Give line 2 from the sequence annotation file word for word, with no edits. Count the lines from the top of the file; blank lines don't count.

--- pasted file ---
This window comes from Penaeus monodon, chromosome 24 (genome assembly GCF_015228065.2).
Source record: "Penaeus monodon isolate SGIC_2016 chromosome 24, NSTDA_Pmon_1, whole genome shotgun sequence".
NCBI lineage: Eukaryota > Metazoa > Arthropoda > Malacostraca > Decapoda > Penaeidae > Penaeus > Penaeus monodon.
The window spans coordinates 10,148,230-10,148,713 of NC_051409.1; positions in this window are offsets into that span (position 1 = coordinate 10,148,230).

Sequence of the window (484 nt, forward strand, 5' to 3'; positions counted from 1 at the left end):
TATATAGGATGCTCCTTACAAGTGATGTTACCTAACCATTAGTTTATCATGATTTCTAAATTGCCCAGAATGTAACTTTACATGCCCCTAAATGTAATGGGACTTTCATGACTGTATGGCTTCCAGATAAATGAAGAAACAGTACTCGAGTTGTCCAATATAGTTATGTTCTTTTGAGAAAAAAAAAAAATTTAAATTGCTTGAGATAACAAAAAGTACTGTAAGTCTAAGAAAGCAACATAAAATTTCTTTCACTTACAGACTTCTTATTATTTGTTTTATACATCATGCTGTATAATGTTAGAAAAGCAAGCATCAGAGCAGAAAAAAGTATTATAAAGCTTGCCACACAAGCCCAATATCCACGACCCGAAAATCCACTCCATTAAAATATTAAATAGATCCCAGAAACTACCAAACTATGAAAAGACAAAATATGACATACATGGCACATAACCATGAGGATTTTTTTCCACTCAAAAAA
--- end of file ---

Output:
Source record: "Penaeus monodon isolate SGIC_2016 chromosome 24, NSTDA_Pmon_1, whole genome shotgun sequence".